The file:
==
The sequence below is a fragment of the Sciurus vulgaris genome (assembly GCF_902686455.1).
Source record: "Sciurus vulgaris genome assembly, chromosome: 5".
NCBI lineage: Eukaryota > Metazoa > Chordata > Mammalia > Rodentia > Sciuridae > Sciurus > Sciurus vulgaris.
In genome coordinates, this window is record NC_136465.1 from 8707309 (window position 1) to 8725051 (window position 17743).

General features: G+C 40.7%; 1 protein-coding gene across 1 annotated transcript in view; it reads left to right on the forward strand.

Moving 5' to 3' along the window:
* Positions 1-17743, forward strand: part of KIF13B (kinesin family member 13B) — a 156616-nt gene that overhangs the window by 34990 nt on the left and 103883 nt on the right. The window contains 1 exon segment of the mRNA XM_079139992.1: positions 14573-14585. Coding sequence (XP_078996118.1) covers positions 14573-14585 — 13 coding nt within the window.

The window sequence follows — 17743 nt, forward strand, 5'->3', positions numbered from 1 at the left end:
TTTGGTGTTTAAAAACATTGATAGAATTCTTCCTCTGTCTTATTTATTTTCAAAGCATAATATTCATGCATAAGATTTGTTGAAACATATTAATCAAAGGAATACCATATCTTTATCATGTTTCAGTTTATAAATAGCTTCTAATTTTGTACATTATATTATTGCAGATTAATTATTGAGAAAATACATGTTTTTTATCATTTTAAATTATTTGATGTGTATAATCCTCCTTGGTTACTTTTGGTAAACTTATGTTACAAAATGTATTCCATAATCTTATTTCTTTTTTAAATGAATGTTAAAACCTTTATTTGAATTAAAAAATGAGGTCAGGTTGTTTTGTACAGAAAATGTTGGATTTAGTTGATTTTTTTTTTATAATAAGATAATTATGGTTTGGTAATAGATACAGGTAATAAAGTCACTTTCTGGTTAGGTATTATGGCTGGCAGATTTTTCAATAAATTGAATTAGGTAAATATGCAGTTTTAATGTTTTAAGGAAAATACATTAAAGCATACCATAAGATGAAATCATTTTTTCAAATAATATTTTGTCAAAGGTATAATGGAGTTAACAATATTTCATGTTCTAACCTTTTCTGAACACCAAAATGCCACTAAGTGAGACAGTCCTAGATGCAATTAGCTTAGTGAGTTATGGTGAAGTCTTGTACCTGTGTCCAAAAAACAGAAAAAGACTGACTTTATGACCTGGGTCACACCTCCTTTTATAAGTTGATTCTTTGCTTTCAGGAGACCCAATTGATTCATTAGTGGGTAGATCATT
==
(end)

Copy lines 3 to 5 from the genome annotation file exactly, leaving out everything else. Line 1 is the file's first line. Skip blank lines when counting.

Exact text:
NCBI lineage: Eukaryota > Metazoa > Chordata > Mammalia > Rodentia > Sciuridae > Sciurus > Sciurus vulgaris.
In genome coordinates, this window is record NC_136465.1 from 8707309 (window position 1) to 8725051 (window position 17743).

General features: G+C 40.7%; 1 protein-coding gene across 1 annotated transcript in view; it reads left to right on the forward strand.